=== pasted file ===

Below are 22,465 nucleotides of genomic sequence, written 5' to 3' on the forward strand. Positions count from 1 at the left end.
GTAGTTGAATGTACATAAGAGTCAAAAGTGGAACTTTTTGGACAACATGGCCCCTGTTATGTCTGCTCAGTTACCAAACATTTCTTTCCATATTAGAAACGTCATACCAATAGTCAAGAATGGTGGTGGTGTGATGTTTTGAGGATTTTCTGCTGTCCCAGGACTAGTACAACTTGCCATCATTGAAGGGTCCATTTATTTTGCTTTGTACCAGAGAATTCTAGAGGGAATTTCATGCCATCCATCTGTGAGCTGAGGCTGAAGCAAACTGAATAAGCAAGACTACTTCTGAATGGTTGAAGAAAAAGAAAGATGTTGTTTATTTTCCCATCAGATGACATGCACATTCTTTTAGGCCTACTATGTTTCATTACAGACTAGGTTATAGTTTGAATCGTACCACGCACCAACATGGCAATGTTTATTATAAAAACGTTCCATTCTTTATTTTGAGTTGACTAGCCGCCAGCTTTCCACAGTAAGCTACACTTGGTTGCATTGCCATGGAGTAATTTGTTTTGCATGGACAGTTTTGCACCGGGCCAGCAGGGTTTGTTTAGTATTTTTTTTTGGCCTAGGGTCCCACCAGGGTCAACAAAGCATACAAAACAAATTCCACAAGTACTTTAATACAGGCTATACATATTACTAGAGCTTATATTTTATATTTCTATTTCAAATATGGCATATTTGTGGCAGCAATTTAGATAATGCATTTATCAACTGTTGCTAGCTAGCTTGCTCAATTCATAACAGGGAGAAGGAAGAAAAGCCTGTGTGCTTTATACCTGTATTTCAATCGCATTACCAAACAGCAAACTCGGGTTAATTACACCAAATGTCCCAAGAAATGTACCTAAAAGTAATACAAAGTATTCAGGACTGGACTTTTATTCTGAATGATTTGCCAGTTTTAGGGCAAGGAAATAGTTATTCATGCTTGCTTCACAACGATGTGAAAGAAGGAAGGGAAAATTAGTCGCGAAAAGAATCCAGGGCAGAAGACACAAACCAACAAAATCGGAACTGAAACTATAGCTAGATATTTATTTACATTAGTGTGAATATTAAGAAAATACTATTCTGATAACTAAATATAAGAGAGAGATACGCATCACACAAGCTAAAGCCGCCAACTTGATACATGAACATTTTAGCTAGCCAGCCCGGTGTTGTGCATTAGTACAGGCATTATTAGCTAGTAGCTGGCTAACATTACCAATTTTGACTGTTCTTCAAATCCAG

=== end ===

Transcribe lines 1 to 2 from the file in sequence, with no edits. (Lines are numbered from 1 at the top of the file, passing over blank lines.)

Below are 22,465 nucleotides of genomic sequence, written 5' to 3' on the forward strand. Positions count from 1 at the left end.
GTAGTTGAATGTACATAAGAGTCAAAAGTGGAACTTTTTGGACAACATGGCCCCTGTTATGTCTGCTCAGTTACCAAACATTTCTTTCCATATTAGAAACGTCATACCAATAGTCAAGAATGGTGGTGGTGTGATGTTTTGAGGATTTTCTGCTGTCCCAGGACTAGTACAACTTGCCATCATTGAAGGGTCCATTTATTTTGCTTTGTACCAGAGAATTCTAGAGGGAATTTCATGCCATCCATCTGTGAGCTGAGGCTGAAGCAAACTGAATAAGCAAGACTACTTCTGAATGGTTGAAGAAAAAGAAAGATGTTGTTTATTTTCCCATCAGATGACATGCACATTCTTTTAGGCCTACTATGTTTCATTACAGACTAGGTTATAGTTTGAATCGTACCACGCACCAACATGGCAATGTTTATTATAAAAACGTTCCATTCTTTATTTTGAGTTGACTAGCCGCCAGCTTTCCACAGTAAGCTACACTTGGTTGCATTGCCATGGAGTAATTTGTTTTGCATGGACAGTTTTGCACCGGGCCAGCAGGGTTTGTTTAGTATTTTTTTTTGGCCTAGGGTCCCACCAGGGTCAACAAAGCATACAAAACAAATTCCACAAGTACTTTAATACAGGCTATACATATTACTAGAGCTTATATTTTATATTTCTATTTCAAATATGGCATATTTGTGGCAGCAATTTAGATAATGCATTTATCAACTGTTGCTAGCTAGCTTGCTCAATTCATAACAGGGAGAAGGAAGAAAAGCCTGTGTGCTTTATACCTGTATTTCAATCGCATTACCAAACAGCAAACTCGGGTTAATTACACCAAATGTCCCAAGAAATGTACCTAAAAGTAATACAAAGTATTCAGGACTGGACTTTTATTCTGAATGATTTGCCAGTTTTAGGGCAAGGAAATAGTTATTCATGCTTGCTTCACAACGATGTGAAAGAAGGAAGGGAAAATTAGTCGCGAAAAGAATCCAGGGCAGAAGACACAAACCAACAAAATCGGAACTGAAACTATAGCTAGATATTTATTTACATTAGTGTGAATATTAAGAAAATACTATTCTGATAACTAAATATAAGAGAGAGATACGCATCACACAAGCTAAAGCCGCCAACTTGATACATGAACATTTTAGCTAGCCAGCCCGGTGTTGTGCATTAGTACAGGCATTATTAGCTAGTAGCTGGCTAACATTACCAATTTTGACTGTTCTTCAAATCCAG